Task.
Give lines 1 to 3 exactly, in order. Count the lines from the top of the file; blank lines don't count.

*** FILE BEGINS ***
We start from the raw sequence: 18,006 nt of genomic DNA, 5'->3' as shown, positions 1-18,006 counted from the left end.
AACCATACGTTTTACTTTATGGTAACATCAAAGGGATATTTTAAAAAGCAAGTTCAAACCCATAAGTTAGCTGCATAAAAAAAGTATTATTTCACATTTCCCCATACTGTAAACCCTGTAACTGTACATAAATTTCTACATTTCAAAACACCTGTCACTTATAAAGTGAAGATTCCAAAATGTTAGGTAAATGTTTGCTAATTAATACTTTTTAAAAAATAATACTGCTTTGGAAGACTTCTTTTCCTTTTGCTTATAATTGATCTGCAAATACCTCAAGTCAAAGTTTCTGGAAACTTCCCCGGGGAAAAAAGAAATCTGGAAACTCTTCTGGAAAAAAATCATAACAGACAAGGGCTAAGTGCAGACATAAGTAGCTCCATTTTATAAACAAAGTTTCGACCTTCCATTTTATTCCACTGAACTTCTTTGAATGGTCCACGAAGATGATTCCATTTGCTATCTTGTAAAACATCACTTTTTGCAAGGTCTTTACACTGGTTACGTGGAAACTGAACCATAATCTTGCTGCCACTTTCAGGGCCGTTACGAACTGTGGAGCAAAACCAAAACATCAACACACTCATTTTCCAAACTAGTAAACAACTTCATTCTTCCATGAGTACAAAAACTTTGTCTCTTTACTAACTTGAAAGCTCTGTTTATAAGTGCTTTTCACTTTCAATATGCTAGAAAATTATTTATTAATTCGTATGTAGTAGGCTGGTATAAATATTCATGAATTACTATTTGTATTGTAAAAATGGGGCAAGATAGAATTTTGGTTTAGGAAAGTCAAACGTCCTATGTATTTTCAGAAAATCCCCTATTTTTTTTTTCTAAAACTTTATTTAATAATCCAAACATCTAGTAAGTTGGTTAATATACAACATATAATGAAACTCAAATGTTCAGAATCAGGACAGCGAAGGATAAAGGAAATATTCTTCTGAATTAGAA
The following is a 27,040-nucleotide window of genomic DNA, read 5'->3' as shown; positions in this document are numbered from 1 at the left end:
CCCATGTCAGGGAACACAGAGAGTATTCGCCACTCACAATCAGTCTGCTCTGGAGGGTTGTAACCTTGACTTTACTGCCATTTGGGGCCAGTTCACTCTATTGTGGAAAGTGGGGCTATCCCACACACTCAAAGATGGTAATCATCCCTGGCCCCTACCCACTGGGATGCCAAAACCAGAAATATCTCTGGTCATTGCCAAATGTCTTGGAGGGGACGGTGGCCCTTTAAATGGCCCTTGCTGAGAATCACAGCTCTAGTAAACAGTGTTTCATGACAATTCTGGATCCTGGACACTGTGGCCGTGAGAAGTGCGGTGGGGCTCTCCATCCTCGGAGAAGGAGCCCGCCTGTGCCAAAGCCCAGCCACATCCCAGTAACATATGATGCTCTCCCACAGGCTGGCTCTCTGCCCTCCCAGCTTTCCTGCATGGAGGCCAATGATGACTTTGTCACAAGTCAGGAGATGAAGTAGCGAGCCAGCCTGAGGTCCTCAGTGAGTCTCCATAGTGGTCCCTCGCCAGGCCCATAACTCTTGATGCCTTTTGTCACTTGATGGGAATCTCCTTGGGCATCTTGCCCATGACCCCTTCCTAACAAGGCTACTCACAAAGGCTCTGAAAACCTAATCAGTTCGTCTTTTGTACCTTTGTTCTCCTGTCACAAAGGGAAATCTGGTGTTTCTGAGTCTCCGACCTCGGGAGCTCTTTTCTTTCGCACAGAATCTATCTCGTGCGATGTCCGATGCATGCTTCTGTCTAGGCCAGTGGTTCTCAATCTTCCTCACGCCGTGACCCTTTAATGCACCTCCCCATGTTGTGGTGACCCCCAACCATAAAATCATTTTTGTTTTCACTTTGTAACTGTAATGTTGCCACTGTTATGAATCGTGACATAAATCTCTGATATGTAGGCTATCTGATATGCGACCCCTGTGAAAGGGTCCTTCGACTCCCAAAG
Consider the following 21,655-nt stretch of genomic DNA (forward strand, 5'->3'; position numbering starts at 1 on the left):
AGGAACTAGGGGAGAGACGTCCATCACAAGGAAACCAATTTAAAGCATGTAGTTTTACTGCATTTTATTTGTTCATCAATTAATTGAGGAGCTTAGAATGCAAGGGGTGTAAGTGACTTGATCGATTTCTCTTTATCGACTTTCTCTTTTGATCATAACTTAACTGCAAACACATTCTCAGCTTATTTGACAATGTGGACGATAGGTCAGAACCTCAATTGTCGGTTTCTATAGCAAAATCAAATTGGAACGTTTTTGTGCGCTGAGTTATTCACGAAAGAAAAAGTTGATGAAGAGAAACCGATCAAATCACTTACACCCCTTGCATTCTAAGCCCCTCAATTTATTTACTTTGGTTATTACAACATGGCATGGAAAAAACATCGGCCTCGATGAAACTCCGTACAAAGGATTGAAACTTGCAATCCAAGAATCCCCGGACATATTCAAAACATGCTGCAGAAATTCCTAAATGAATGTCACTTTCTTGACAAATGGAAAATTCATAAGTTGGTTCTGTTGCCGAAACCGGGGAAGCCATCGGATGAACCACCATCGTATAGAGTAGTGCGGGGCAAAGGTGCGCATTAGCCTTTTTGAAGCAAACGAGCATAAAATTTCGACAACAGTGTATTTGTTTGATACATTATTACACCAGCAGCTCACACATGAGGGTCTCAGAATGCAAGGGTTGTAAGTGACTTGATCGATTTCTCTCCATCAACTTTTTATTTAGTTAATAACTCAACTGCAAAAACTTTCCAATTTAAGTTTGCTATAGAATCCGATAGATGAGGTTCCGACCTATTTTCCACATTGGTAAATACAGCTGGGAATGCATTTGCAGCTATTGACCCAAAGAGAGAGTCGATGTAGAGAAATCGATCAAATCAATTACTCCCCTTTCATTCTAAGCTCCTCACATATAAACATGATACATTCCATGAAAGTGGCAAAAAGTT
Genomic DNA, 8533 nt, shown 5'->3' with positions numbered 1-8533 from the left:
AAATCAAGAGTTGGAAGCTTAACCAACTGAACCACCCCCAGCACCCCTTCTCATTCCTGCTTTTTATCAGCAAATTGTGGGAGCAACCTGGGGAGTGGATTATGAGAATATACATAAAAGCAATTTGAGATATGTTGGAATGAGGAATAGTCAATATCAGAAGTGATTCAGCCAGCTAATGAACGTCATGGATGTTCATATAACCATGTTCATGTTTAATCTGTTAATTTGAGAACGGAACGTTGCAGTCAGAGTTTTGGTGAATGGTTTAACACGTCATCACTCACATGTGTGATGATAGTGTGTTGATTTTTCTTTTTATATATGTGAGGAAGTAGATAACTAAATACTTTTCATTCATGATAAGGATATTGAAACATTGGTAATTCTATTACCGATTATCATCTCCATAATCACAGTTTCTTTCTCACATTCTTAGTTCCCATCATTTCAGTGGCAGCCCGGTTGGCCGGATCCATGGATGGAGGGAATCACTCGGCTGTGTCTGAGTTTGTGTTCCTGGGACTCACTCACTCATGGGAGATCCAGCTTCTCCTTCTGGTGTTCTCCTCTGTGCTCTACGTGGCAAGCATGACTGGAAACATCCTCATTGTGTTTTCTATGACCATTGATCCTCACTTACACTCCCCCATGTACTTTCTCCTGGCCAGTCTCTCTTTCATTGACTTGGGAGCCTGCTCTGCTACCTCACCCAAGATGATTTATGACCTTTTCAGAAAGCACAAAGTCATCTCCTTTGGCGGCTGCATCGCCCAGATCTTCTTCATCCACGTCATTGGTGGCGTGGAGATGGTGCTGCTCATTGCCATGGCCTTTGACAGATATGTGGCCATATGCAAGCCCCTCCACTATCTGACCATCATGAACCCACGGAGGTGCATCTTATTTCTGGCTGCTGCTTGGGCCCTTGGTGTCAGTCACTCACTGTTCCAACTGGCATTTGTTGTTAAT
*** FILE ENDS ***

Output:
We start from the raw sequence: 18,006 nt of genomic DNA, 5'->3' as shown, positions 1-18,006 counted from the left end.
AACCATACGTTTTACTTTATGGTAACATCAAAGGGATATTTTAAAAAGCAAGTTCAAACCCATAAGTTAGCTGCATAAAAAAAGTATTATTTCACATTTCCCCATACTGTAAACCCTGTAACTGTACATAAATTTCTACATTTCAAAACACCTGTCACTTATAAAGTGAAGATTCCAAAATGTTAGGTAAATGTTTGCTAATTAATACTTTTTAAAAAATAATACTGCTTTGGAAGACTTCTTTTCCTTTTGCTTATAATTGATCTGCAAATACCTCAAGTCAAAGTTTCTGGAAACTTCCCCGGGGAAAAAAGAAATCTGGAAACTCTTCTGGAAAAAAATCATAACAGACAAGGGCTAAGTGCAGACATAAGTAGCTCCATTTTATAAACAAAGTTTCGACCTTCCATTTTATTCCACTGAACTTCTTTGAATGGTCCACGAAGATGATTCCATTTGCTATCTTGTAAAACATCACTTTTTGCAAGGTCTTTACACTGGTTACGTGGAAACTGAACCATAATCTTGCTGCCACTTTCAGGGCCGTTACGAACTGTGGAGCAAAACCAAAACATCAACACACTCATTTTCCAAACTAGTAAACAACTTCATTCTTCCATGAGTACAAAAACTTTGTCTCTTTACTAACTTGAAAGCTCTGTTTATAAGTGCTTTTCACTTTCAATATGCTAGAAAATTATTTATTAATTCGTATGTAGTAGGCTGGTATAAATATTCATGAATTACTATTTGTATTGTAAAAATGGGGCAAGATAGAATTTTGGTTTAGGAAAGTCAAACGTCCTATGTATTTTCAGAAAATCCCCTATTTTTTTTTTCTAAAACTTTATTTAATAATCCAAACATCTAGTAAGTTGGTTAATATACAACATATAATGAAACTCAAATGTTCAGAATCAGGACAGCGAAGGATAAAGGAAATATTCTTCTGAATTAGAA
The following is a 27,040-nucleotide window of genomic DNA, read 5'->3' as shown; positions in this document are numbered from 1 at the left end: